If you often find yourself reaching for your reading glasses to see the small print on labels or your medication, you might be interested in a new technology trying to make its way to the US market. Eye doctors and researchers are working on an implant (KAMRA) that would act as an artificial pupil.
The KAMRA corneal implant would use a laser to make a small incision in the front of the cornea where a flexible donut-shaped ring would be inserted. This would help the pliability of our eye lenses, which can harden as we age. With 1 in 5 Americans needing reading glasses or bifocals to see up close, this would be an attractive alternative to LASIK surgery. The results of the surgery are nearly immediate and it is far less complicated or invasive as LASIK.
Ophthalmologist Thomas Henderson, M.D. says, “There are many new approaches to reading vision without glasses. This approach, by adding this KAMRA or one of several other different devices under a LASIK flap, should work very well for many patients who have had standard cataract surgery in the past and want increased freedom from the ‘tyranny of reading glasses.’ As with any surgery, there are compromises inherent in the choice as well as the possibility of less than desired results and rare complications. These should be carefully considered before making a decision for any operation.”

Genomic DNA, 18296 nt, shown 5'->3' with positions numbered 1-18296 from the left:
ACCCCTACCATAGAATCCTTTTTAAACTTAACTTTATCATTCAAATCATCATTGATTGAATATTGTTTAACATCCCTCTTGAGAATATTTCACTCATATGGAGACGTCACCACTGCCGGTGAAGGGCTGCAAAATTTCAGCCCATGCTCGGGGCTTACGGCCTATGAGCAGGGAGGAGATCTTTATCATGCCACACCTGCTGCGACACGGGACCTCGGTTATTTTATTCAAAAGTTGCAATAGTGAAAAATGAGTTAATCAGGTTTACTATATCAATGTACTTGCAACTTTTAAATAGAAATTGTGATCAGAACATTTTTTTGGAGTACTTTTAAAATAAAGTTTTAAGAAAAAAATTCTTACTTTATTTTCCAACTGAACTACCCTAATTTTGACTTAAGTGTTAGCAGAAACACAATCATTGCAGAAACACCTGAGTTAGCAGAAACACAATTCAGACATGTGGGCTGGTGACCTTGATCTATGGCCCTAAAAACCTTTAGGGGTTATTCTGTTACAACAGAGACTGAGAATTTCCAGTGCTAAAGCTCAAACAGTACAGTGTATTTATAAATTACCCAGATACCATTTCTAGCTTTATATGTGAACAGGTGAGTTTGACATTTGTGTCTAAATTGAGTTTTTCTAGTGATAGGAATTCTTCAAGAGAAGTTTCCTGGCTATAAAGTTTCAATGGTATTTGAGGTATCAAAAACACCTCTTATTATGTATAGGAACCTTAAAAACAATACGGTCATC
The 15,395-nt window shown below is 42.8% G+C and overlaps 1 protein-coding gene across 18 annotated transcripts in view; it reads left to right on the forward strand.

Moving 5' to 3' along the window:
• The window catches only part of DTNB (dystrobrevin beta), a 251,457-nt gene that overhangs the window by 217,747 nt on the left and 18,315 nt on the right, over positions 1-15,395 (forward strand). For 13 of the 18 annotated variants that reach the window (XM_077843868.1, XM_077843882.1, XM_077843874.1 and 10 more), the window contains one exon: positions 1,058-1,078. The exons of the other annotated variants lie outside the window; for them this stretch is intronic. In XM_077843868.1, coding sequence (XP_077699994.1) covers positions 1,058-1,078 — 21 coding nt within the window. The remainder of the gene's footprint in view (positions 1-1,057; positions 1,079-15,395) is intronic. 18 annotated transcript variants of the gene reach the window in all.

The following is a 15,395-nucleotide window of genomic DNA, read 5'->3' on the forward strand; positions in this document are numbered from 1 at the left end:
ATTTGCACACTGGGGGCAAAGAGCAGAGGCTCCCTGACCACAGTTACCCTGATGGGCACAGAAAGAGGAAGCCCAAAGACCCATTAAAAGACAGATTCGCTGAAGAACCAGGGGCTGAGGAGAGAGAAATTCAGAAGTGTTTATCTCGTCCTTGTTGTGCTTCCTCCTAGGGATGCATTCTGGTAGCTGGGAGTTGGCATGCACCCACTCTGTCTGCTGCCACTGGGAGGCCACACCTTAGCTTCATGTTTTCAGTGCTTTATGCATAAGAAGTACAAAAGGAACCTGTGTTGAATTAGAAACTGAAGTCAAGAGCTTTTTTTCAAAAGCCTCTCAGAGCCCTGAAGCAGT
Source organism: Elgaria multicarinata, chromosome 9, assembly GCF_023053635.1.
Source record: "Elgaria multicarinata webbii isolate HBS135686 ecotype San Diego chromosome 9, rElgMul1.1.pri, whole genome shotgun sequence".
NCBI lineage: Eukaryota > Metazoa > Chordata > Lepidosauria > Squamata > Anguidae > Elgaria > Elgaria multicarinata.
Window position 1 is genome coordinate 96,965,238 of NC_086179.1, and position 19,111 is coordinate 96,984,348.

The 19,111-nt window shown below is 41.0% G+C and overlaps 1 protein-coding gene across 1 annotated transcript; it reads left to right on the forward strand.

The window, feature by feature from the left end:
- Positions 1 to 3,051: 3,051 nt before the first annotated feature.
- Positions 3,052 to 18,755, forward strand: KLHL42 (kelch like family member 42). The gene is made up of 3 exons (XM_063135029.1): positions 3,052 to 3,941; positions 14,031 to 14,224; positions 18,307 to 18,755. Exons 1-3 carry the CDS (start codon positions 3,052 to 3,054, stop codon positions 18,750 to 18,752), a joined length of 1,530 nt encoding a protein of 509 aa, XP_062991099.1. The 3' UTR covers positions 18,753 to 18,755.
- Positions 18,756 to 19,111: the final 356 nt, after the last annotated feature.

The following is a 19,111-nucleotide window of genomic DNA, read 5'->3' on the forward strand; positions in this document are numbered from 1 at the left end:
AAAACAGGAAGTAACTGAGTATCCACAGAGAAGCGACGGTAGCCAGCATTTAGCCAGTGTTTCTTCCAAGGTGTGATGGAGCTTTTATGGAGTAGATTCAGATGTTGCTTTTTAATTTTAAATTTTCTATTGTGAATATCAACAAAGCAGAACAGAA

Although KAMRA has been used in Europe since 2011, it has not yet been approved by the FDA. While the FDA advisory panel determined the device was effective – giving it a 7 to 1 favorable vote – they were not sold on its safety. In a study of 478 patients using the device, they were concerned that some patients had vision problems after the inlays were removed.
Photo courtesy of John Vukich.